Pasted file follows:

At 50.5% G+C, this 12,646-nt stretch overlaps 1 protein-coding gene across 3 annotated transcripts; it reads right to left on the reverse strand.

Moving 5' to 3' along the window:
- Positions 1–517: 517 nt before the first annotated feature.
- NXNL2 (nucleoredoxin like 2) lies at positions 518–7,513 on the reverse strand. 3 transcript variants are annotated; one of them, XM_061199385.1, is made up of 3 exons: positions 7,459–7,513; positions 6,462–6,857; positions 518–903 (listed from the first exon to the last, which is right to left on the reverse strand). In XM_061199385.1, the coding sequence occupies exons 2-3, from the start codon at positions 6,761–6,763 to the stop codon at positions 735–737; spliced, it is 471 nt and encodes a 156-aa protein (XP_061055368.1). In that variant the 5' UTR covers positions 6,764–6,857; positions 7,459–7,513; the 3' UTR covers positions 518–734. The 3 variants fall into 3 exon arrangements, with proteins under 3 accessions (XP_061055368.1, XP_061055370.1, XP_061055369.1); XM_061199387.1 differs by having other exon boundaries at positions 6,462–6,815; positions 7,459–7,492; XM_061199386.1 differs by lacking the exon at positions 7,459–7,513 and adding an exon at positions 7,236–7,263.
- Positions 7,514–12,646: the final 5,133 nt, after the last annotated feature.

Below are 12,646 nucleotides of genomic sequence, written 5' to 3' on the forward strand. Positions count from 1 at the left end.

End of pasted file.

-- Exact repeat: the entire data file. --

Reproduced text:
At 50.5% G+C, this 12,646-nt stretch overlaps 1 protein-coding gene across 3 annotated transcripts; it reads right to left on the reverse strand.

Moving 5' to 3' along the window:
- Positions 1–517: 517 nt before the first annotated feature.
- NXNL2 (nucleoredoxin like 2) lies at positions 518–7,513 on the reverse strand. 3 transcript variants are annotated; one of them, XM_061199385.1, is made up of 3 exons: positions 7,459–7,513; positions 6,462–6,857; positions 518–903 (listed from the first exon to the last, which is right to left on the reverse strand). In XM_061199385.1, the coding sequence occupies exons 2-3, from the start codon at positions 6,761–6,763 to the stop codon at positions 735–737; spliced, it is 471 nt and encodes a 156-aa protein (XP_061055368.1). In that variant the 5' UTR covers positions 6,764–6,857; positions 7,459–7,513; the 3' UTR covers positions 518–734. The 3 variants fall into 3 exon arrangements, with proteins under 3 accessions (XP_061055368.1, XP_061055370.1, XP_061055369.1); XM_061199387.1 differs by having other exon boundaries at positions 6,462–6,815; positions 7,459–7,492; XM_061199386.1 differs by lacking the exon at positions 7,459–7,513 and adding an exon at positions 7,236–7,263.
- Positions 7,514–12,646: the final 5,133 nt, after the last annotated feature.

Below are 12,646 nucleotides of genomic sequence, written 5' to 3' on the forward strand. Positions count from 1 at the left end.